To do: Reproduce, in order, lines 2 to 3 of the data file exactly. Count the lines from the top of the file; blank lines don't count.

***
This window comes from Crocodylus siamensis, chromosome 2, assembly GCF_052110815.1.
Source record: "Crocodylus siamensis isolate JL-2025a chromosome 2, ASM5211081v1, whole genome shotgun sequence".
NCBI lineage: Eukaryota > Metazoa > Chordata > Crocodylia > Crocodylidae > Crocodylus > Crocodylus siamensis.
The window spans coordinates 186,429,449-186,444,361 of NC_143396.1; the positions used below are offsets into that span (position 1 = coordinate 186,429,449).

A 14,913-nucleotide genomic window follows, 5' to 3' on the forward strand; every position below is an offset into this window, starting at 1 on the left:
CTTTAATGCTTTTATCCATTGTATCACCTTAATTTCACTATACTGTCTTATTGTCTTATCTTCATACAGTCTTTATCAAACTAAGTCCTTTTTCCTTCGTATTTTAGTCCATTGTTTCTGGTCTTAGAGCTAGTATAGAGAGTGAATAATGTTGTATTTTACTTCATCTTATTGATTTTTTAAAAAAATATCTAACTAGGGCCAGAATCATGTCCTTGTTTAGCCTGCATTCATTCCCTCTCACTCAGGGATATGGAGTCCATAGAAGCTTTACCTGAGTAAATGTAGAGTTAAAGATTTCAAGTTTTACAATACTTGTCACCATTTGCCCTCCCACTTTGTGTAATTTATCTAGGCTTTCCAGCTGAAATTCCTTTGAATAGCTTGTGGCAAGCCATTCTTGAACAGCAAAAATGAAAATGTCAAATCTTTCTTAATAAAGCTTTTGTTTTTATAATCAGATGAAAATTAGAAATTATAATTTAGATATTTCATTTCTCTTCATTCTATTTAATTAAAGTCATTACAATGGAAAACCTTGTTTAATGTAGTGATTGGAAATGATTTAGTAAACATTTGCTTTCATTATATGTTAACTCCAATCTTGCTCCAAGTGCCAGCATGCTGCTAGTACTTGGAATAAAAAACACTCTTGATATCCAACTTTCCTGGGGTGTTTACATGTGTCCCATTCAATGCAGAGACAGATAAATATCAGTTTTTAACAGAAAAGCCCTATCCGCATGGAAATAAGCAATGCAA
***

Source record: "Crocodylus siamensis isolate JL-2025a chromosome 2, ASM5211081v1, whole genome shotgun sequence".
NCBI lineage: Eukaryota > Metazoa > Chordata > Crocodylia > Crocodylidae > Crocodylus > Crocodylus siamensis.